You might have noticed that I’ve enjoyed finding sodas that we don’t get locally for a very long time. Perhaps one very small downside to the internet is that research has become so much easier. It used to be a bit more fun to have to ask around to find out what the heck the thing you’d just found in the convenience store cooler was.
In 2006, the children and I went to Toronto to visit our good buddies Dave and Shaindle. We went up via Pittsburgh and Buffalo and came back down I-75 through Detroit and Cincinnati. We stopped for the night in a motel in Kentucky, a state I had not visited in more than twenty years, about four miles south of the Ohio River. The next morning, we gassed up and investigated the soft drinks to see what treats awaited us.
Ale-8-One is Kentucky’s soft drink, introduced in 1926 from what was said to be a secret recipe that G.L. Wainscott, already a successful soda distributor of two decades’ standing, obtained on vacation to Europe. His business, based in the town of Winchester, grew slowly over the years, and in the 1960s, he discontinued all his other brands, including the company’s flagship Roxa-Kola, in order to focus all his attention on Ale-8-One.
It’s a very interesting ginger ale. While my beloved Buffalo Rock stands out as being one of the strongest ginger beverages you can find, Ale-8-One is very mild, with a light, barely-there citrus taste. It’s mildly sweet and incredibly satisfying.
I brought back some cans of Ale-8-One on that trip, and supplemented them with stocks coming in via the children’s mother, who moved to Louisville around that time. There have been a few grumbling trips to that city over the last few years that I really wasn’t completely keen to make, but the reality that we can bring back some Ale-8-One has sweetened the pill a hair.
Several weeks ago, I spoke with my son’s mother on the phone and expressed some good-natured frustration that the darn kid was supposed to bring me back a twelve-pack when he came down for the summer. She said something about how I should have heard that they’re going to start selling Ale-8-One in Georgia and I paid it about as much heed as I would a similar report that they’re going to start selling bottled unicorn tears. It was a pretty unlikely story.
Shortly afterward, I got confirmation from Matt, who’s taken to passing the time in the town of Gainesville by reading the local news a lot more attentively than I read mine. He saw the remarkable news that a startup company called Southern Beverage Distributors has landed Ale-8-One in a handful of stores in Hall, Barrow and Gwinnett counties and immediately forwarded the news my way. It always helps to have a crowd of people looking out for this sort of news. I vaguely remembered having that conversation with some woman with whom I might have been married once about some soda or other, but, then again, I am easily distracted. They’re selling it in bottles, too. If it’s good in cans, it’s excellent in glass bottles, and even more amazing poured over ice cream. They call that a “Kentucky Cooler.”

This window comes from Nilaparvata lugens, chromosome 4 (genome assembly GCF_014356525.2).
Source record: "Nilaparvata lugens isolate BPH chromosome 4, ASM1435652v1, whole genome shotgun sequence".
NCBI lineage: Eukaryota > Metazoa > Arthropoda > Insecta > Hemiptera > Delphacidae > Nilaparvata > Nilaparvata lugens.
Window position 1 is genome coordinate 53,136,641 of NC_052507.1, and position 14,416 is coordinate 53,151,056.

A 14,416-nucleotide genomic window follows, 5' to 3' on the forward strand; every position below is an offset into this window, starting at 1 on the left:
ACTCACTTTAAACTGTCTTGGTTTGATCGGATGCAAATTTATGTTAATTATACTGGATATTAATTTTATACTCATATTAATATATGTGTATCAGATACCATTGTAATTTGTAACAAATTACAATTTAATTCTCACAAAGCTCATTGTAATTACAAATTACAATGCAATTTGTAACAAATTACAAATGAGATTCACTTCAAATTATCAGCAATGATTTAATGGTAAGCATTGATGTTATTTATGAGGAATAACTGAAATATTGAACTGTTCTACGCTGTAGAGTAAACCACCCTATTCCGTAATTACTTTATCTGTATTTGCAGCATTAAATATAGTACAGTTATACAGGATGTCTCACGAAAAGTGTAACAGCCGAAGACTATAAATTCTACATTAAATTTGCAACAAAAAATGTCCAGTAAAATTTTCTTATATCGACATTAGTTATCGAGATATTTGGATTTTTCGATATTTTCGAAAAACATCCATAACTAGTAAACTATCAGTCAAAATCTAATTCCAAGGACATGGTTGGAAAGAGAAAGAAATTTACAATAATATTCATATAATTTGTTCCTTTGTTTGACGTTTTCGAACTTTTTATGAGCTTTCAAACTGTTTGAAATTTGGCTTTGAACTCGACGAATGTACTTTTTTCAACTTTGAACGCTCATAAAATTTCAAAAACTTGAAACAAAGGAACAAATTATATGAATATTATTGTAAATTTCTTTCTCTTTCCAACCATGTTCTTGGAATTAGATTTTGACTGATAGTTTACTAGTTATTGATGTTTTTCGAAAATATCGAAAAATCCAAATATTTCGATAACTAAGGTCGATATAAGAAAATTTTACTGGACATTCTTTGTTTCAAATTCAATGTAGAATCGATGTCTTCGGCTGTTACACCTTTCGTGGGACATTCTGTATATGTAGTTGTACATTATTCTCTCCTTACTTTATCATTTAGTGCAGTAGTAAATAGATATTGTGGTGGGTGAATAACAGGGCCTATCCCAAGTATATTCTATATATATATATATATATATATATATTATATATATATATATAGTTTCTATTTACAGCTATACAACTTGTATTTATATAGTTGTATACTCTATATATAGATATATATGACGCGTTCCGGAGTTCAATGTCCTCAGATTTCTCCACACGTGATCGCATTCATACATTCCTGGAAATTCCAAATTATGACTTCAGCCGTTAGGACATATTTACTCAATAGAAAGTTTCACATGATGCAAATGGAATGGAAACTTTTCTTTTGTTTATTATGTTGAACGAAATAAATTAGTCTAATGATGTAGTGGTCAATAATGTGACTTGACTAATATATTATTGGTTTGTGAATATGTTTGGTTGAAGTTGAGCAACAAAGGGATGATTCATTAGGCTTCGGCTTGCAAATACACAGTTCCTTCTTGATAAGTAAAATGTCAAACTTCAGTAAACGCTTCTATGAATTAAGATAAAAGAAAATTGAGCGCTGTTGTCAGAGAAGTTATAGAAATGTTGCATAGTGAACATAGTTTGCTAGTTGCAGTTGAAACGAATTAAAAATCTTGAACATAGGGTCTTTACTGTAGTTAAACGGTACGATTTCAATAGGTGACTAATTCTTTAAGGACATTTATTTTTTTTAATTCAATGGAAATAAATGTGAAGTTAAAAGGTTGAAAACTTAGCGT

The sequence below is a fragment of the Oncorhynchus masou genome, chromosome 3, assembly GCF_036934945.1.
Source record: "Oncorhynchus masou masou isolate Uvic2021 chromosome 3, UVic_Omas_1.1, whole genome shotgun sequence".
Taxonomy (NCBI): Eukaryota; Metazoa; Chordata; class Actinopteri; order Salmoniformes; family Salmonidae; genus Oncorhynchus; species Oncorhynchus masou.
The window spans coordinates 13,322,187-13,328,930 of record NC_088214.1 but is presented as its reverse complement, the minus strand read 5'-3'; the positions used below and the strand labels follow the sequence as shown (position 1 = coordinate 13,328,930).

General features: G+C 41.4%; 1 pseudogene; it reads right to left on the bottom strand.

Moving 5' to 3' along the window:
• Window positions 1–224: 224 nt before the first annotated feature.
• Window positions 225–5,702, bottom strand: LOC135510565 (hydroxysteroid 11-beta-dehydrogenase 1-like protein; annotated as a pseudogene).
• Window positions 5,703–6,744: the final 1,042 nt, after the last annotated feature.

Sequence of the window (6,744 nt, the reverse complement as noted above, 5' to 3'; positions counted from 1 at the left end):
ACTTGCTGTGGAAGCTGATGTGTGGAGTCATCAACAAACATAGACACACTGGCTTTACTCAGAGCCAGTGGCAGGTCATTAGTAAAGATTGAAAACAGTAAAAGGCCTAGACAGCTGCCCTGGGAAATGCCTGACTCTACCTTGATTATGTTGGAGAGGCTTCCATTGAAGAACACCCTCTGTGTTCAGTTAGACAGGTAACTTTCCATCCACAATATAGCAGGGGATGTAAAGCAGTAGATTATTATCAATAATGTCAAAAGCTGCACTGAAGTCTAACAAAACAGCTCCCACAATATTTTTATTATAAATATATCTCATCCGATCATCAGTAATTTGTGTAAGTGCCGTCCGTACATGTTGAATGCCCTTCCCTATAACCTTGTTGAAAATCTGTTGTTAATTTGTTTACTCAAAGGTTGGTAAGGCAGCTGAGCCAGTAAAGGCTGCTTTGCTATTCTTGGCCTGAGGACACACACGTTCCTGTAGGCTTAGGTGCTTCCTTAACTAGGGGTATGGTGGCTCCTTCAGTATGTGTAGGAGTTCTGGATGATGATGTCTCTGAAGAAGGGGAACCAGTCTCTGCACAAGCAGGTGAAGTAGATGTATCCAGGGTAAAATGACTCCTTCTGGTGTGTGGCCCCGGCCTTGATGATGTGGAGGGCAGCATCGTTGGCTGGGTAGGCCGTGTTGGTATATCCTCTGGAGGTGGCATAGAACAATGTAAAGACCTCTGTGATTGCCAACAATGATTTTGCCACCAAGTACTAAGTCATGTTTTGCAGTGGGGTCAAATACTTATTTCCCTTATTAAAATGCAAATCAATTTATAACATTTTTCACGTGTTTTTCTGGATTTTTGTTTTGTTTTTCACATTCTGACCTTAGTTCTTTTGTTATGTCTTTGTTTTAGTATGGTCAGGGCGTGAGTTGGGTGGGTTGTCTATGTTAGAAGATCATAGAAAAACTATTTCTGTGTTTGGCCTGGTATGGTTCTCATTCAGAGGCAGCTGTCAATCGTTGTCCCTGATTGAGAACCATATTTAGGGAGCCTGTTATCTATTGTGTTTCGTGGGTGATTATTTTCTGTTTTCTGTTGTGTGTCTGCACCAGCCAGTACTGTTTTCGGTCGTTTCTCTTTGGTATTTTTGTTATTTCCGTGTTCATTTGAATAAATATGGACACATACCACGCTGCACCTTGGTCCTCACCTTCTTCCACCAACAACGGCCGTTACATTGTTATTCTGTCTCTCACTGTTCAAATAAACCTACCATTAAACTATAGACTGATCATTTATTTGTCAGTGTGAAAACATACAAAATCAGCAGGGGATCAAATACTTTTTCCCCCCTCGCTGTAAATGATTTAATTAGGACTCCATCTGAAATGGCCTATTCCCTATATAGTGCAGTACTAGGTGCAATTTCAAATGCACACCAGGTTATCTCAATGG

A few weeks ago, I was up in Athens and so I looked over Southern Beverage’s list of locations, learning that a grocery store called Quality Foods in Winder was selling the ginger ale. I stopped in on my way back to town and got a real kick out of this place. In the Atlanta area, all the grocery stores look the same: they’re modern and spotless but also a bit antiseptic. Which is fine, I like antiseptic when buying groceries, despite an old habit of stopping by the filthiest convenience store in Tennessee for Double Cola, but nobody ever found any character in a modern Kroger.
This Quality Foods looks exactly like the old Big Star on South Cobb Drive where my family shopped for groceries in the late seventies. The layout is precisely the same, down to the customer service desk bizarrely placed somewhat above the action, so that if you have a question, the manager literally gets to talk down to you. It’s pleasantly strange, looking around a place that looks dated and downmarket and realizing that, once upon a time, all grocery stores used to look like this. The Quality Foods is probably cleaner than the Big Stars and Food Giants of days past, but it still has that old linoleum floor that never, ever really gets clean.
Southern Beverage Distributors is currently looking for new locations to carry Ale-8-One. I wish them the best of luck and an even broader portfolio. (Can you imagine how happy I’d be to have Ale-8-One, Buffalo Rock, Double Cola and Moxie all in one supermarket!? I wouldn’t know what to bring home.) But honestly, just between you and me, I kind of like having a beat up, cool old store in Winder to buy this stuff. I’ll be swinging back by in a week and a half for another pair of six-packs. (Of course, what I really need to do is find a reason to go through Kentucky that way and stop in Ale-8-One’s hometown of Winchester for lunch at Hall’s on the River. Maybe some other time.)